Salerni, Dianne K. Jadie in Five Dimensions. Holiday House, 2021. 288 pp. ISBN 978-0823449095 $17.99
I was shocked that my 10-year-old daughter selected a science fiction novel to read at the local library, but the cover was horrifically compelling, so away we went. Thirteen-year-old Jadie grew up believing she was abandoned as a baby and placed into a loving home with people who are part of a secret operation to duck in and out of space/time to make small alterations to set history back on it’s most desirable path. Up until now, she hasn’t questioned much about the missions or her origin story… until one day, something triggers a memory, and leads her down the path of investigating her past and identity, making her question everything she believes in, especially the motives of the Seers who direct her actions. A coming-of-age tale with a science fiction setting and diverse characters, the novel blends fast paced action, adventure, mystery, science, and teen girl concerns into a neatly wrapped package. Jadie is gutsy and likeable.
We both really enjoyed the alternating voices, mystery and suspense, and setting, so much, we went on to read another book about tesseracts, A Wrinkle in Time.
McQuintock, Casey. One Last Stop. St. Martin’s / Griffin, 2021. ISBN 978-1250244499 418 pp. $16.99
I was chuckling within the first few pages, and shed a few tears near the end. In this magical novel, jaded August has moved to NYC in part to escape her missing-persons obsessed mother. Everything about NYC is a little weird–her psychic roommate, her job at a pancake diner, and the cute girl on the Q train.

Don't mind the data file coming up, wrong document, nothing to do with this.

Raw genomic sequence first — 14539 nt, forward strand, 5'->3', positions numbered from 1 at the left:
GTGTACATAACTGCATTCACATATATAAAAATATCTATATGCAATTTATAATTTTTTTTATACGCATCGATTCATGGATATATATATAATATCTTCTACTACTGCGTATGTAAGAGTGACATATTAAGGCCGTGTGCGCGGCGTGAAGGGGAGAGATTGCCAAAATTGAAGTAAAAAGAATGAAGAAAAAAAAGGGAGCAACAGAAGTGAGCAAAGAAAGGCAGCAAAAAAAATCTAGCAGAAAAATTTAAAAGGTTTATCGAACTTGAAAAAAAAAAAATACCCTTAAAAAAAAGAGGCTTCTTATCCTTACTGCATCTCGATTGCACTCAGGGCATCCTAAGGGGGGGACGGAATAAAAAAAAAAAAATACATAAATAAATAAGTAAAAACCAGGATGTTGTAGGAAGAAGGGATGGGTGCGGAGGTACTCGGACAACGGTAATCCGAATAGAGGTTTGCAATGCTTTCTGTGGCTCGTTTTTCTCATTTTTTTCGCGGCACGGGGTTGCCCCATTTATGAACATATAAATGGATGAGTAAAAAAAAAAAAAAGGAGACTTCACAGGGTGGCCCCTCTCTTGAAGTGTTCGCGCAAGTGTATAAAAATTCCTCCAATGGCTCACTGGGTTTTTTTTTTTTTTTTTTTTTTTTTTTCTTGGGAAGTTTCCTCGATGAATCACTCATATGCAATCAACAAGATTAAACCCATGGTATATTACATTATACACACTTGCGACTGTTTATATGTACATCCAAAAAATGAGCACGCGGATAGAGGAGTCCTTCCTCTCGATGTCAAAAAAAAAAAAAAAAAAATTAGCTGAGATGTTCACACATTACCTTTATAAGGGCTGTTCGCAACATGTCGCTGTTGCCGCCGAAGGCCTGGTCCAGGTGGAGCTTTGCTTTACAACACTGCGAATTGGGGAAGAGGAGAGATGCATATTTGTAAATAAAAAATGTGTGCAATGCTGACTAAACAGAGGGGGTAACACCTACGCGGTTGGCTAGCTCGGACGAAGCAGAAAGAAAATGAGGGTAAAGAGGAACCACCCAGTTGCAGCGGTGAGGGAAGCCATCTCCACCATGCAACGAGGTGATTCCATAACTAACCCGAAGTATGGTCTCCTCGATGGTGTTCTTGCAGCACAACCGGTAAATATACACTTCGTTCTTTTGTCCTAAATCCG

The writing is almost as lyrical and delicious as Francesca Lia Block’s classic Weetzie Bat, the characters unique and real, and the themes of coming to terms with your past, your sexuality, and the world at large resonates.
Hot sex, heart of gold friends, a campaign to save a restaurant and rescue a relic from the past made this unputdownable. It will find a different audience, maybe, than McQuiston’s Red, White & Royal Blue but the carefully drawn, passionate characters and dialogue will appeal.
I received a digital review copy of #OneLastStop from #NetGalley.
Orwell, George. 1984. Signet, 1961. ISBN 978-0451524935 382 pp. $9.99
The first thing that struck me upon re-reading this 30 years later was the anti-Semitism–someone referred to as a jewess, and the focus of Party’s hate on a Jew. The next thing that struck me was the constant rewriting of history to form a preferred narrative. The next was the utter boredom and darkness of a scheduled existence, the utterly colorless utilitarian life, the drudgery of the every day. The propaganda. The feeling that I had in 1991 that this could never happen here, paired with the horror of our divided USA and the gross divide between the haves and have-nots as the middle class continues to shrink.
I slogged through the manifesto, rolled my eyes at the “romance” and shuddered at the torture. And drained, I shelved the book and turned back to romance novels. 1984 is no longer a science fiction novel for me–it is horror.
Beckett, Bernard. Genesis. Houghton Mifflin Harcourt, 2009. ISBN 978-0547225494 150 pp. $20
Set in 2075, this novel follows the four-hour entrance examination of a prospective student to the prestigious Academy. Anax has chosen to be tested on her knowledge of a historical figure who was imprisoned for defying the rules of the isolated Republic where he was born by allowing a stranger with potentially harmful germs to come ashore on the island.
Reading almost like a play, the narrative is take up with the examiner’s questions and Anax’s responses, interspersed with her short breaks each hour. The book is an exercise in rhetoric, philosophical and introspective in tone.